The subpoena placed my writing and thought process under direct attack. An excellent lawyer of my own, and the expert testimony of an English Lit professor, convinced the judge that although all fiction is based on fact, that doesn’t make it fact. My drafts, etc. were eventually protected, but the subpoena made me question what I’d done to real people to exorcise my own ghosts. I’d published three legal thrillers since Quiet Time, but the threat of having my creative processes scrutinized paralyzed me. For the eight years the case was in court, I wrote not a word.

At the same time, in an Orwellian tit-for-tat, the defense’s voluminous pleadings treated me to new versions of myself. Being described as the “former fiancée” of someone to whom you were married for almost a decade is darkly humorous, but not really funny. Nor is a courtroom the ideal place to face real people whom your fiction brought to life and caused to be re-indicted for murder. Witnesses are forbidden to contact each other, but that didn’t stop my former sister-in-law from brushing past me with a look of rage. I notice you’re not coming to the family and saying would you like us to pursue this? she’d told the cold case cops. Nor did it prevent Duane at the defense table screaming “Liar!” at me on the stand.

But Betty’s sisters embraced me. Octogenarians, they drove from as far as Kansas to show up for her month after month in court. The day I testified, two tiny white-haired ladies were in the front row of the gallery, their faces turned trustingly to mine. Afterwards, the eldest whispered to me consolingly, We’re not all like Betty. Because by then everyone knew my wedding to Betty’s son had indeed lit the match.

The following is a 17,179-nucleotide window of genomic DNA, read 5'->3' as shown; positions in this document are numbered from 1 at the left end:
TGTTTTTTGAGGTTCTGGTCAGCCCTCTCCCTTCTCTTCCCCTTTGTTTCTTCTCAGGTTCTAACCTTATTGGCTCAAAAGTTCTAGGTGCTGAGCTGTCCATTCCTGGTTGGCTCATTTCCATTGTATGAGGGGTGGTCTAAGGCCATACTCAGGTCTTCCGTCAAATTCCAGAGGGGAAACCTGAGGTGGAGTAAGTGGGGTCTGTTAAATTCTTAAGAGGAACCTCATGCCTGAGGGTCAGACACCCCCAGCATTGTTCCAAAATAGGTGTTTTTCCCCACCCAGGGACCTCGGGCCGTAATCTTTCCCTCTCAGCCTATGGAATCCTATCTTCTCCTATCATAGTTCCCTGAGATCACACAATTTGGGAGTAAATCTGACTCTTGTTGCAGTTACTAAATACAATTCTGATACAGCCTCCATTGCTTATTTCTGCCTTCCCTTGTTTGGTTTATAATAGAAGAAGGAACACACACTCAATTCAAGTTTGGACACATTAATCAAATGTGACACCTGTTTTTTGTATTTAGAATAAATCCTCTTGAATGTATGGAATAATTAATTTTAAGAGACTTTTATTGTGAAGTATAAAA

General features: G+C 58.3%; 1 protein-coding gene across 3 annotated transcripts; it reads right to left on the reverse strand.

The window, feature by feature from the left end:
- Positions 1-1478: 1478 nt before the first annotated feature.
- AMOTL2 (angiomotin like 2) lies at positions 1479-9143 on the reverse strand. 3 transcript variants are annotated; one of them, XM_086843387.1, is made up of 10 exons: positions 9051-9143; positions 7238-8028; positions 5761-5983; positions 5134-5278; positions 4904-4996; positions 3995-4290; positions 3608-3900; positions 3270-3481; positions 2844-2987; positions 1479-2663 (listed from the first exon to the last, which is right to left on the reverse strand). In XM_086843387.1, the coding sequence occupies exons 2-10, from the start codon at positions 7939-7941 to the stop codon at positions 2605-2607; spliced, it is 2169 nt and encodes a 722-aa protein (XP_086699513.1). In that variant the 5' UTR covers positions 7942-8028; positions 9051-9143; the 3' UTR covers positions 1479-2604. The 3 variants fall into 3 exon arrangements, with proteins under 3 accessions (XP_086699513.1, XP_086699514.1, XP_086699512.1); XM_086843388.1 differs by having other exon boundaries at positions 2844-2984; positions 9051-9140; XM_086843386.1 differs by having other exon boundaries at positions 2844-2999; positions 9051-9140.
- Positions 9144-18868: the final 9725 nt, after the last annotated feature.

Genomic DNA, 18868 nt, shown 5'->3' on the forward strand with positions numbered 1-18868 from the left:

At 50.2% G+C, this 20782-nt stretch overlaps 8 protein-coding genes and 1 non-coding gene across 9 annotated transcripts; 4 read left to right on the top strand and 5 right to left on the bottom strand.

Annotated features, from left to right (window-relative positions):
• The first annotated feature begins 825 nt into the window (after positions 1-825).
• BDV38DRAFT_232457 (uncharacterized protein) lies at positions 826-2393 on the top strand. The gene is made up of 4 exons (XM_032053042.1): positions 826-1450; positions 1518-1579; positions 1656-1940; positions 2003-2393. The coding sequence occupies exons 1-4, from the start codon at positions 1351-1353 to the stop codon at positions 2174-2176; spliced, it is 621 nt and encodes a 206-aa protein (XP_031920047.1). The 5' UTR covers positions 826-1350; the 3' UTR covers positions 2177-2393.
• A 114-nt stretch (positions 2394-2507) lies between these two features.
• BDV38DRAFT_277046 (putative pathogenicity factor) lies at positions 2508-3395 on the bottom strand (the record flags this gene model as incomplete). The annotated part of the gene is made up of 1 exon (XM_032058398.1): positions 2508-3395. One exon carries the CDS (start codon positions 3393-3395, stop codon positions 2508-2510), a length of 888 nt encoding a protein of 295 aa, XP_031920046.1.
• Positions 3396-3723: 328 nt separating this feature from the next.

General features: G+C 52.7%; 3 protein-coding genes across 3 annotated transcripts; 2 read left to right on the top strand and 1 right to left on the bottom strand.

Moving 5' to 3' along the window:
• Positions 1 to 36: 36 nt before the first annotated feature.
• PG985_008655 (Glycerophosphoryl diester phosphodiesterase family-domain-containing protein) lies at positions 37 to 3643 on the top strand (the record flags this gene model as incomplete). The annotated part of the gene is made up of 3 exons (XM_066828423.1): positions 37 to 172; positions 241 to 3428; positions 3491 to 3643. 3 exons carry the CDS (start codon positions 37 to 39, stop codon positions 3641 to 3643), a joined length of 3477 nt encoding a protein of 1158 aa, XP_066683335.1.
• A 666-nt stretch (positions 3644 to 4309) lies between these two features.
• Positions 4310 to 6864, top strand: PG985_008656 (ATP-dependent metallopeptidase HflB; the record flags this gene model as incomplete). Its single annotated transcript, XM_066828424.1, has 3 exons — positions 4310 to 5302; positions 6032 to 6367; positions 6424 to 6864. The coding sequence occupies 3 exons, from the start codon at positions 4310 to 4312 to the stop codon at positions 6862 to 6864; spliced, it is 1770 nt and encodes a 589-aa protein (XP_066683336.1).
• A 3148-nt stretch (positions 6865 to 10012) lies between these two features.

In 2013. the cold case ended. Suddenly I had access to thousands of pages of interviews and reports, hours of audiotapes and dozens of crime scene photos. Time stopped. I knew each kid on the karate sign-in sheet, heard the pain and hesitation in Betty’s children’s voices when the cold case cops came to their doors, saw the silver-wrapped gift Duane had used as a prop in staging her murder as a burglary-gone-wrong, only to present it to us a month later as their wedding present to us and toast us with the champagne glasses it held. But I still had questions.

So I embarked on interviews of my own. I learned what Betty was like as a girl, and how a marriage that began with such promise ended in such violence. For insight into the written statement Duane made when Betty’s body was found, I consulted an expert in forensic statement analysis. I flew to Arizona to interview Sendle, vigorous and sharp in his seventies, and anything but a bumbler. To my surprise, he’d read Quiet Time. To my relief, he forgave me for portraying him as Ray Burt. The outcome of my investigation is Cold Case Story. It’s what real people actually said and did, not a fiction I wrote to come to terms with my role in a brutal crime.

It’s ironic that Quiet Time, a mystery written to put ghosts to rest, brought them back to life instead. I’d like to say Cold Case Story is an atonement—my chance to do right by the people I fictionalized—or an act of defiance. It is neither. But am I more cautious now about basing my fiction on fact?

Writing Quiet Time and facing its consequences has made me go all-out. To borrow from Frederick Forsythe’s Day of the Jackal, there’s nothing like having your writing thrown back at you on the witness stand in a murder case to focus the mind. For me, there will never be another story like Betty’s, but now I write each book as if it’s my last.



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Michael Neff
Algonkian Producer
New York Pitch Director
Author, Development Exec, Editor

We are the makers of novels, and we are the dreamers of dreams.